The poll also found strong support for the idea of an individual insurance mandate. Sixty-five percent of Maryland voters favored the concept and 27 percent opposed it. Asked if Maryland should adopt its own individual mandate if the federal mandate is eliminated or not enforced, 52 percent said they favored that move, while 36 percent said they would be opposed.
“The conventional wisdom is that it’s the least popular part of the ACA, and people don’t want it. But in Maryland, they do,” DeMarco said.
But some critics of the federal health care law have called the individual mandate a tax increase – and if that argument gains a foothold in Maryland it will become difficult for Republicans, including Hogan, to support it, especially in an election year. DeMarco insists that any such argument can be rebutted.
“It isn’t a tax because it’s requiring everybody to chip in to make health insurance work,” he said. “If only sick people have to have insurance, the whole system would be doomed.”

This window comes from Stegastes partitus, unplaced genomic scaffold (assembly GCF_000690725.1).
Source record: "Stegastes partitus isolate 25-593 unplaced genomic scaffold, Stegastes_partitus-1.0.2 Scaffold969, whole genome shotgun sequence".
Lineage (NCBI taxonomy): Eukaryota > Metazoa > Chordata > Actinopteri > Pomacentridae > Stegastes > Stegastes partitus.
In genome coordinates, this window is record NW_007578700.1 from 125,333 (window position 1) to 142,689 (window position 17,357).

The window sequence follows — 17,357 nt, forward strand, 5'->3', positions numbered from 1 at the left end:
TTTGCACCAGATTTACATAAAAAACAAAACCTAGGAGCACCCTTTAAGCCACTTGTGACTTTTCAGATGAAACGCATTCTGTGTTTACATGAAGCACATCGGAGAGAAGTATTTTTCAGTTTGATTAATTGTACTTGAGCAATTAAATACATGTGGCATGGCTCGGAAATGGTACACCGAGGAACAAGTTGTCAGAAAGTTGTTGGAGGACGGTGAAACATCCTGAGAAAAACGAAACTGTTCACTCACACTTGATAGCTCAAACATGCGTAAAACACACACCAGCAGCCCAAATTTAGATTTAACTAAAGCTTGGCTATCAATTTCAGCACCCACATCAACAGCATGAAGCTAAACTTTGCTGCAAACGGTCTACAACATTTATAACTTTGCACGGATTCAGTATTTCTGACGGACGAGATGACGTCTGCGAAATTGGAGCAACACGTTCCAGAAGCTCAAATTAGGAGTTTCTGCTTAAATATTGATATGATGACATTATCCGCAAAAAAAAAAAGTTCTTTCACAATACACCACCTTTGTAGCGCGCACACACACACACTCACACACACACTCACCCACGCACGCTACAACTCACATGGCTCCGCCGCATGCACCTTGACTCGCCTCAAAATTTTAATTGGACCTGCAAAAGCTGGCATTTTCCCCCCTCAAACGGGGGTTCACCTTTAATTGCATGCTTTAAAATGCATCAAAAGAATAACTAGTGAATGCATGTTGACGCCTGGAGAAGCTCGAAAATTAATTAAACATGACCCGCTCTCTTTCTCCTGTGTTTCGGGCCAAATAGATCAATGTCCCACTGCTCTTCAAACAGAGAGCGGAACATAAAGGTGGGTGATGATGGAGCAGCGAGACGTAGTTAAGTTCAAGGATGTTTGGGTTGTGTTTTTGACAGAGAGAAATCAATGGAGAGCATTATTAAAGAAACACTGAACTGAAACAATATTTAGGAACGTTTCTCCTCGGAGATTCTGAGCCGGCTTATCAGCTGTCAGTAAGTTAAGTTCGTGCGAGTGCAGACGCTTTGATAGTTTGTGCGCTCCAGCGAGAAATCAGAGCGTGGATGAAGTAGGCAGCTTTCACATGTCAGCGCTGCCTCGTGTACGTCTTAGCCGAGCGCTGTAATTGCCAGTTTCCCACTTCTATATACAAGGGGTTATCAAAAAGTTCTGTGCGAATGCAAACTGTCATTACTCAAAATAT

Asked in the Maryland poll whether they considered the individual mandate a tax, 37 percent said yes, 43 percent said no and 20 percent were unsure.
The Maryland Health Insurance Coverage Protection Commission, which is in business until 2020 under state law, is expected to make an interim report on the impact of federal health care reform on Maryland early next year. But it is unlikely to make any recommendations at this early stage for how the state should address any changes to the federal system. DeMarco is hoping to persuade enough commission members to put the idea in front of lawmakers, so they act in the upcoming legislative session.